On August 2, 1861, the New York Times published a lively letter from an unnamed reader who described himself as a “AN ALEXANDER STEPHENS DEMOCRAT, AND A PRO-SLAVERY MAN.” It was titled, “How to Solve the Slavery Question.”
The letter clearly was written tongue-in-cheek, and its sarcastic plan suggests the author was an opponent instead of a proponent of slavery, adopting the guise of the adversary to mock them. It read:
Which fact being patent to all political Doctors — what are the indications to be fulfilled in the treatment of the case? First, remove the cause, and the disease is cured. But how, asks the sick man, is this to be done? I will tell you. Let the Commanding General who advances on Manassas Junction lay out his plan of attack, by regular approaches, lines of circumvallation, trenches, zig-zags, earth-works, &c., and at the head of one hundred thousand men, at a proper stand-point, erect a liberty-pole, beat the drum, and declare, as a military necessity, freedom to all the “Niggers” in Eastern Virginia, and let them shovel dirt for liberty and protection.
They will require no electric telegraph to circulate your proclamation — but will at once flock to your standard, excavate your trenches, dig your long lines of circumvallation, erect your earth-works and mount your batteries with a will.
White men, and especially soldiers, should not be required to perform this labor. They should be distributed along the lines of your works, as sharp-shooters, artillerists, &c., to protect your laborers as they advance towards the masked batteries of the rebels at the Junction.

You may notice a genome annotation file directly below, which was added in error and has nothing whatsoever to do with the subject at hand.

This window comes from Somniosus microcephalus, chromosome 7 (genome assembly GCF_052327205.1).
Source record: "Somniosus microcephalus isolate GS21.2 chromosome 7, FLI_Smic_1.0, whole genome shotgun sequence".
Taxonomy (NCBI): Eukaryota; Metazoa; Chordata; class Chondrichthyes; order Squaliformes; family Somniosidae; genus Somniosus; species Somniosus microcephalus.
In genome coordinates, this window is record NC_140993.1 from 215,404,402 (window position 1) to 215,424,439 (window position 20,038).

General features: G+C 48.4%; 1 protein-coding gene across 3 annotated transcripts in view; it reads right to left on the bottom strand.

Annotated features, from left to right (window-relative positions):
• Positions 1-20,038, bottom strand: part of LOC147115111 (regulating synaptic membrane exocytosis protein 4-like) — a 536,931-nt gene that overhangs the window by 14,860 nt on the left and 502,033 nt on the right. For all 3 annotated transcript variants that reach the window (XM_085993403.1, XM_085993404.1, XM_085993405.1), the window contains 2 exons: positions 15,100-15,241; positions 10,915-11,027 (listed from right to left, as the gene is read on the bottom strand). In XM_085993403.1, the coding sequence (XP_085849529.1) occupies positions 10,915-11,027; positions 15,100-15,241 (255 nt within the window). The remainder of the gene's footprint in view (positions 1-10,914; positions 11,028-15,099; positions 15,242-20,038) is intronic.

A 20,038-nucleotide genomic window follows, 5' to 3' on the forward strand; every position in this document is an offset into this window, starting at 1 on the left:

In this method of treating our present National disease, you strike a double blow at all traitors and rebels who would overthrow the Constitution and the laws. The great battle of our nation’s life and liberty is to be fought on the “sacred soil” of Virginia. In this manner we are sure to win, and other portions of our infatuated nation will shrink from the contest, having no desire to see this course of treatment applied to them.
A skillful surgeon amputates a hand or an arm to save the life of his patient, and so would I in like manner, to save all the institutions of our great nation, proclaim freedom to negroes in Eastern Virginia, thereby destroying all her material power and energy for evil.
Despite the author’s command of military siege terminology, the plan presented was not a serious one. But the letter made two powerful points however sarcastically. First, slavery was the cause of the war and ultimately the Union only could win by destroying it. Second, the slaves had an active role to play in their own liberation. These were radical ideas for most white Northerners in August 1861. It is little wonder then the letter’s author chose anonymity and supercilious humor to make them.